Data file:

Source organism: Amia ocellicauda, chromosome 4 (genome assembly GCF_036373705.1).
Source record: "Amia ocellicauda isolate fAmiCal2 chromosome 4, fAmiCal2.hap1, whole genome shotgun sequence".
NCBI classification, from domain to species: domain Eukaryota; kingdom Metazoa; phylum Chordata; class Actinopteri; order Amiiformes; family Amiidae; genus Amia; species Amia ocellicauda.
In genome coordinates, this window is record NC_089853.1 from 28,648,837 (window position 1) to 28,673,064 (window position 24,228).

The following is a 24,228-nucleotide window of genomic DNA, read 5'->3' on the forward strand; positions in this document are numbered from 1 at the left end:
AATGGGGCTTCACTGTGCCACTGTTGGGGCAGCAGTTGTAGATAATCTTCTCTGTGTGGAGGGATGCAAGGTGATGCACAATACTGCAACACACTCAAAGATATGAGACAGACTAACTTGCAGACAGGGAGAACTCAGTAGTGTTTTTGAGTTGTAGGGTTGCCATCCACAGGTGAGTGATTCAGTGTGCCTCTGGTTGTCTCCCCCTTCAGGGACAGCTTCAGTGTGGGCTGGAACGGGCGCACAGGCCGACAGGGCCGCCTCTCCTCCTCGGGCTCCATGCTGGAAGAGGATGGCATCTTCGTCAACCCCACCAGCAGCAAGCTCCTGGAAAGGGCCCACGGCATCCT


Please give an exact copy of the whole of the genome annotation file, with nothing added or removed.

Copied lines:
Source organism: Amia ocellicauda, chromosome 4 (genome assembly GCF_036373705.1).
Source record: "Amia ocellicauda isolate fAmiCal2 chromosome 4, fAmiCal2.hap1, whole genome shotgun sequence".
NCBI classification, from domain to species: domain Eukaryota; kingdom Metazoa; phylum Chordata; class Actinopteri; order Amiiformes; family Amiidae; genus Amia; species Amia ocellicauda.
In genome coordinates, this window is record NC_089853.1 from 28,648,837 (window position 1) to 28,673,064 (window position 24,228).

The following is a 24,228-nucleotide window of genomic DNA, read 5'->3' on the forward strand; positions in this document are numbered from 1 at the left end:
AATGGGGCTTCACTGTGCCACTGTTGGGGCAGCAGTTGTAGATAATCTTCTCTGTGTGGAGGGATGCAAGGTGATGCACAATACTGCAACACACTCAAAGATATGAGACAGACTAACTTGCAGACAGGGAGAACTCAGTAGTGTTTTTGAGTTGTAGGGTTGCCATCCACAGGTGAGTGATTCAGTGTGCCTCTGGTTGTCTCCCCCTTCAGGGACAGCTTCAGTGTGGGCTGGAACGGGCGCACAGGCCGACAGGGCCGCCTCTCCTCCTCGGGCTCCATGCTGGAAGAGGATGGCATCTTCGTCAACCCCACCAGCAGCAAGCTCCTGGAAAGGGCCCACGGCATCCT